Body Composition gives us information such as body fat mass and lean mass and can be taken several different ways. Some devices can even provide hydration status, healthy fat percentages, disease risk (for things like stroke, diabetes and heart disease), etc.In the professional setting you will commonly see practitioners using calipers, ultrasound or bioimpedance devices. Hydrostatic weighing is considered the “gold standard” when it comes to accuracy in body composition but these tanks are not normally readily available to the public.Recently body scanning devices have come into the market but are at such a high price not many places have them yet.There are a few tools that are made for home use but if the user hasn’t been trained in how to use them properly, it is highly likely they will receive an incorrect composition report. Body composition is usually best when left to the professionals.
Photographs are probably the easiest assessment tool we have and the most used. Pictures flood our social media streams and infomercials. When you take a picture at the beginning and end, you will be more likely to see the changes happening during your transformation. Sometimes as we work to change specific aspects of our body, it can be difficult to see those changes in the mirror. A picture tricks your mind into seeing what is REALLY there and makes this a great tool to assess progress with.
FMS or Functional Movement Screens are becoming more popular as they can help practitioners to assess the client’s level of functional movement prior to beginning an exercise program. When they do that, they can make sure that a client’s area of weakness is not loaded with an external resistance until they have improved the weak area to be strong enough to bear an external load.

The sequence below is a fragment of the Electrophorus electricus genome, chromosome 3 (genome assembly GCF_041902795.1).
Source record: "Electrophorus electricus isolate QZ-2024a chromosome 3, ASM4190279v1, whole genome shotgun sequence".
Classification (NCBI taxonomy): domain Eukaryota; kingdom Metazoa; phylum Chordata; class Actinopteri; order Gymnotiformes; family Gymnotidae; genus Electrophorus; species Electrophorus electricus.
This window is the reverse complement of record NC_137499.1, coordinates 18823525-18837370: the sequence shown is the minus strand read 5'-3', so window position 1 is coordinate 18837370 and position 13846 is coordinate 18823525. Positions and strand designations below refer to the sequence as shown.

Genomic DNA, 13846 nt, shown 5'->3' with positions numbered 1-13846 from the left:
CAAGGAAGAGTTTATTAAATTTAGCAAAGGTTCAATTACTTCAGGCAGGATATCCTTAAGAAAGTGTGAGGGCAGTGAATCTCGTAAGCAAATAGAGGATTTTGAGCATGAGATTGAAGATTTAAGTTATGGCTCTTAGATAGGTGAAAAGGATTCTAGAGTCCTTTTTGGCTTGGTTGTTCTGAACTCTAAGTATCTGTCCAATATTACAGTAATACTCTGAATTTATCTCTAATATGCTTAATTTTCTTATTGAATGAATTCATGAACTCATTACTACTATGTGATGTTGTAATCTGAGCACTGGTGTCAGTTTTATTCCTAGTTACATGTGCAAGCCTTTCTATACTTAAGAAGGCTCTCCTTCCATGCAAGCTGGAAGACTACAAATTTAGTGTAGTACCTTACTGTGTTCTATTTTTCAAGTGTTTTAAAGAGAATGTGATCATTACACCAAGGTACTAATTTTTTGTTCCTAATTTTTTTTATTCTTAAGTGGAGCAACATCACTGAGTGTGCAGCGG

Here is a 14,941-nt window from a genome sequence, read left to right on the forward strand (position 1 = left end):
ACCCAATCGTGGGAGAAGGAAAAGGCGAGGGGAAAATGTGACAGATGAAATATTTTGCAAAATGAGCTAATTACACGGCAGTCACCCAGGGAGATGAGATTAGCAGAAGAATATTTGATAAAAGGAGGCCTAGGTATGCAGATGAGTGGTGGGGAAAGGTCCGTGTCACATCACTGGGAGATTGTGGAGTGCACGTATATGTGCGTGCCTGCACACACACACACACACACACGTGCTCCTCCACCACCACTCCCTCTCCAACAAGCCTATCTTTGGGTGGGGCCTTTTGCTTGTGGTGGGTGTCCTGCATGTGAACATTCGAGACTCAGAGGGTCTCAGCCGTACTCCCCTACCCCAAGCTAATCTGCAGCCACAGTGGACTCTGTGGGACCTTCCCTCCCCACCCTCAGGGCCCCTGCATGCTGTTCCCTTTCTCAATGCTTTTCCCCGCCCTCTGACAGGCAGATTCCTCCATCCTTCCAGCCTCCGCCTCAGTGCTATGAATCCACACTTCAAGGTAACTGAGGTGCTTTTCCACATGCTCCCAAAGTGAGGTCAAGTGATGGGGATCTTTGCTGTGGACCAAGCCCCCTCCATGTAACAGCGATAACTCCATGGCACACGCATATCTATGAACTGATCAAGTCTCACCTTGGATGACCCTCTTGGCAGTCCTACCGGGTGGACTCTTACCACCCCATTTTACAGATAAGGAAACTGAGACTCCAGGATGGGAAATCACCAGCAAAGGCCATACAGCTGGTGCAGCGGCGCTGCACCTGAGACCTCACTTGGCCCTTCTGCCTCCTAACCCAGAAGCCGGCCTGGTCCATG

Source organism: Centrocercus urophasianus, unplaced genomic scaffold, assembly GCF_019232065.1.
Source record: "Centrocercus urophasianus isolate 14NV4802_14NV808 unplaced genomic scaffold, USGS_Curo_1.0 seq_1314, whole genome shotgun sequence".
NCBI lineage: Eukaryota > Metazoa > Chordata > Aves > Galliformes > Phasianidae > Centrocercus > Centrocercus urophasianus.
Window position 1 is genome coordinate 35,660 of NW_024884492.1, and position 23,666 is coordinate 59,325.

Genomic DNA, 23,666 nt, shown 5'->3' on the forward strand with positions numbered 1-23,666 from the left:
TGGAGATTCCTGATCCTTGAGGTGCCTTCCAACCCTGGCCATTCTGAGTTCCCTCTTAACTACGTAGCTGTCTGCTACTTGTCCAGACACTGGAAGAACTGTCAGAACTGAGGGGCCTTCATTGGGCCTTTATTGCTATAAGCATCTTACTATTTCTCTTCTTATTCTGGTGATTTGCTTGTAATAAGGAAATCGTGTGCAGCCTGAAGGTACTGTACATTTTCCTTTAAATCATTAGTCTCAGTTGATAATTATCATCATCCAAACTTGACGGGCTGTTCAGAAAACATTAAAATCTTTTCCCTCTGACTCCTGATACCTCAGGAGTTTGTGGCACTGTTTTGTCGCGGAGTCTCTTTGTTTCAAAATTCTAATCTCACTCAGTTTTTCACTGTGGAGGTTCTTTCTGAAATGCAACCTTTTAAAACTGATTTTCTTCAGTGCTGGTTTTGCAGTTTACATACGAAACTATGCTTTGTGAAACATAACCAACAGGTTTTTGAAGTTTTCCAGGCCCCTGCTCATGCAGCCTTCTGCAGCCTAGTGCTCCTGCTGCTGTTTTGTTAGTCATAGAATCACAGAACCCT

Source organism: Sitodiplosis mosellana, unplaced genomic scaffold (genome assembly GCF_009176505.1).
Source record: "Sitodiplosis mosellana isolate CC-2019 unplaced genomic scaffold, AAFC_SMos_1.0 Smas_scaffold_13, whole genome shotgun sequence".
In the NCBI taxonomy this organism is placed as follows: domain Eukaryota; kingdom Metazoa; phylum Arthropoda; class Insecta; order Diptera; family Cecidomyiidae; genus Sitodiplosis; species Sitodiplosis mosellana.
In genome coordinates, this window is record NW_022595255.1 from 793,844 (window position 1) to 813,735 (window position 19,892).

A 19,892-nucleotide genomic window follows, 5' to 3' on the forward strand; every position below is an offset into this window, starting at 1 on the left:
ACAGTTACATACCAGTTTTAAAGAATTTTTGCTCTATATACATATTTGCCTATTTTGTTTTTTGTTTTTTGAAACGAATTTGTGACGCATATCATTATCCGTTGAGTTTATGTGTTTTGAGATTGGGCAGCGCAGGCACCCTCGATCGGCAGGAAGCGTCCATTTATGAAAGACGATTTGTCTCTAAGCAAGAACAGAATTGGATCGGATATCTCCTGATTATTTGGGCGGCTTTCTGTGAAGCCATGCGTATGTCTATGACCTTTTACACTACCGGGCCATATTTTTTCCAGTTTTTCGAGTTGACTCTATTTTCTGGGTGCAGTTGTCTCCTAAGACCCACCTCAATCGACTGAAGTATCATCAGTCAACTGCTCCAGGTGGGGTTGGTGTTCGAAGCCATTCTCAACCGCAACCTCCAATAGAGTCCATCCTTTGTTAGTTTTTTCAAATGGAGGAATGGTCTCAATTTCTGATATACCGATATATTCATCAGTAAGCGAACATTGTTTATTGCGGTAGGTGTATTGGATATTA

Cardiovascular assessments are many. There are walking, running, stepping, biking assessments and more. These are setup to test your cardiovascular endurance and strength. No matter what you are doing in life, it is important to strengthen the heart along with the rest of the body. Include some sprint training or endurance training 3 plus times each week.
Muscular endurance assessments can include things like 1 minute push up or 1 minute sit up / crunch tests. Some people even do planking tests to see how long you can hold great form in a plank position. Whatever the test, be sure to focus on performing high quality movement rather than just getting more repetitions. This will ensure your safety and efficiency in the movement.
When it comes to strength, people sometimes perform a 1 rep max or 1RM. This is an assessment that determines a lifter’s maximal strength on any one specific lift. This assessment really needs to be done with either a professional or another lifter present to ensure the safety of the lifter.
My personal opinion is that if you truly are ready to transform, then tracking your progress (even if it is only with pictures) should be an integral part of the process. Without it, it will be difficult to see just how far you’ve come. Mental recall can be a good tool, but often our minds don’t remember the whole story the way it really happened. Sometimes it leaves out important facts. So if you’re ready to transform and are serious about reaching your goals, then be sure to track your progress through assessments! We are here to help with that; reach out to us at firstname.lastname@example.org or 806-322-3188 to set up your session today.